[Date Prev][Date Next][Thread Prev][Thread Next][Date index][Thread index]

From |
"Austin Nichols" <austinnichols@gmail.com> |

To |
statalist@hsphsun2.harvard.edu |

Subject |
Re: st: vwls |

Date |
Wed, 26 Sep 2007 10:03:46 -0400 |

Ali and Nicola-- Note that -vwls- and the -robust- option address different issues--the first tries to improve efficiency of point estimates using some untenable assumptions and the second tries to improve standard errors. Also note I replied to the original post on Sep 21 to the effect: " [R] vwls gives Grizzle J E, Starmer C F & Koch G G. 1969. "Analysis of categorical data by linear models." Biometrics 25:489-504. as the reference. I believe this model is a special case of meta-analytic regression (FE metareg) and also a special case of GMM (with a potentially suboptimal weighting matrix). I would recommend you read the GMM exposition in BSS2007: http://econpapers.repec.org/paper/bocbocoec/667.htm and use -ivreg2- instead. " I will add that -vwls- assumes the relevant variances are known, not estimated--the help file says "vwls treats the estimated variance as if it were the true variance when it computes standard errors of the coefficients." Therefore the approach outlined of calculating the SD of the outcome variable (not the residuals, hence not like the -robust- option) and then using the calculated SD to construct what amount to analytic weights for use with -vwls- does not take account of the variance due to the preliminaries of calculating the SDs of outcome variable Y (birthwt) at different levels of X (gest age), and need not have any of the desirable properties of OLS. -vwls- is essentially calculating SDs of the outcome variable, and including a transformation of these as analytic weights in a -regress- command, which seems less than optimal--it will also drop observations if categories are insufficiently large to produce estimates of the SD, or if the estimated SD is zero (in which case that value of X would have infinite weight in the regression), so you may lose sample size. As an example of the strangeness of this model, if Y varied not at all for X=27 and X=28 in your data but had variance=10 for X=29 and X=30, -vwls- would drop all the obs with X=27 and X=28 and estimate only using obs with X=29 and X=30. If the variance of Y at X=27 and X=28 were instead 1e-15, i.e. very close to zero but nonzero, then -vwls- would essentially drop obs all the obs with X=29 and X=30 and estimate only off obs with X=27 and X=28, i.e. use an entirely different subsample. It's not clear to me why the variable SD of Y is a problem--unless you know measurement error varies with X, in which case you should be using a different model in any case--it is the variable mean of the error term that is a problem for inference. You would be much better off using the -robust- option or perhaps -cluster(gest_age)- or, if you can think of some excluded instruments, -ivreg2- with the -gmm- option. Compare: sysuse auto, clear bys rep: egen s=sd(mpg) gen w=s^(-2) xi: reg mpg i.rep [aw=w] xi: vwls mpg i.rep xi: reg mpg i.rep, r (there are not enough categories in rep78 to use the -cluster- option with any confidence) or: bys wei: egen sd=sd(mpg) gen wt=sd^(-2) reg mpg wei [aw=wt], nohe vwls mpg wei reg mpg wei, r nohe reg mpg wei, cl(wei) nohe ivreg2 mpg (wei=len), gmm nohe On 9/26/07, nicola.baldini2@unibo.it <nicola.baldini2@unibo.it> wrote: > I have no statistical references, sorry, and I don't have access to Stata manuals. But if the problem is heteroskedasticity, can't you simple use option robust? Has your variance some clear trend (e.g. increasing with time)? > Can -wls0- from http://www.ats.ucla.edu/stat/stata/ado/analysis help? It cites the Greene's manual "Econometric Analysis" fourth edition > Nicola > > At 12.25 24/09/2007 +0100, you wrote: > >Thanks Nicola, > > > >I used vwls for a birthweight model with gestational age as an explanatory > >variable. One of the problems of regress was the constant variance assumption. > >The variance was different for different gestational age weeks. I calculated > >the standard deviation for each gestational age week and included it in the > >model as suggested by stata manuals. > > > >I have references for weighted least squares but was wondering whether there was > >any references that clearly talk about vwls apart from the two references in > >stata manual. > > > >Many thanks > >Ali > > > > > >Quoting nicola.baldini2@unibo.it: > > > >>I have a lot of empirical papers using weighted least squares to account for heteroskedasticity. But it sounds more like -regress- with analytic weights than -vwls- (the latter is useful only in particularly rare situations, I believe, in which you'd never think about OLS), and I am not sure about what you are referring to. > >>Nicola > >> > >>At 02.33 21/09/2007 -0400, Ali Khashan wrote: > >>>Dear all, > >>> > >>>I have used variance weighted least squares (vwls) instead of ordinary least > >>>squares regression in my study. I need a reference for this method but I can't > >>>find any papers which clearly mention it. > >>> > >>>Are there any papers/books which clearly recommend the use of vwls in some > >>>cases? > >>> > >>>your help is highly appreciated > >>> > >>>Many Thanks > >>>Ali > * > * For searches and help try: > * http://www.stata.com/support/faqs/res/findit.html > * http://www.stata.com/support/statalist/faq > * http://www.ats.ucla.edu/stat/stata/ > * * For searches and help try: * http://www.stata.com/support/faqs/res/findit.html * http://www.stata.com/support/statalist/faq * http://www.ats.ucla.edu/stat/stata/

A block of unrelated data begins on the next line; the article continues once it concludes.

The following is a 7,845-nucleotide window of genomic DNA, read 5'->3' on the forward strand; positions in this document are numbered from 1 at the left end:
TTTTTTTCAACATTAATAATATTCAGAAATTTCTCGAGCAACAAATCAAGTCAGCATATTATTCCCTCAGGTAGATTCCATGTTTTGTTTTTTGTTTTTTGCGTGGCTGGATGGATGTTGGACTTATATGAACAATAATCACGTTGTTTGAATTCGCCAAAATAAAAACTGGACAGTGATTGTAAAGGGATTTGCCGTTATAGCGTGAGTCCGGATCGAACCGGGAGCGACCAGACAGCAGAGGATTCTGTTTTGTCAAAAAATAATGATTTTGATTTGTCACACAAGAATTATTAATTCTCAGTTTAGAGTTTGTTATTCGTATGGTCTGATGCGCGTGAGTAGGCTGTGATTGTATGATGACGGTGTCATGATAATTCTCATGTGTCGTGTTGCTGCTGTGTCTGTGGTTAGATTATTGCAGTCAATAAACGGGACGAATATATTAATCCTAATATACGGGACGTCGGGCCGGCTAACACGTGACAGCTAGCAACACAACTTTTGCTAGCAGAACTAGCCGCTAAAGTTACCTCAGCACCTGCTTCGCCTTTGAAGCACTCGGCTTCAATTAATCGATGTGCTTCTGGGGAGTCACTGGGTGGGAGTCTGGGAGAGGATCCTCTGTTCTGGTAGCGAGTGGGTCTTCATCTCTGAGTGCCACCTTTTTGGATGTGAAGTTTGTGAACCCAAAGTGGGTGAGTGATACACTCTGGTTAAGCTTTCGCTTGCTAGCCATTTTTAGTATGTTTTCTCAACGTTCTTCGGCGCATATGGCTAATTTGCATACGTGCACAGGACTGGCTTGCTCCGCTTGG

**References**:**Re: st: vwls***From:*nicola.baldini2@unibo.it

- Prev by Date:
**Re: st: ordered directory** - Next by Date:
**Re: st: Weighted averages** - Previous by thread:
**Re: st: vwls** - Next by thread:
**st: levelsof** - Index(es):

© Copyright 1996–2014 StataCorp LP | Terms of use | Privacy | Contact us | What's new | Site index |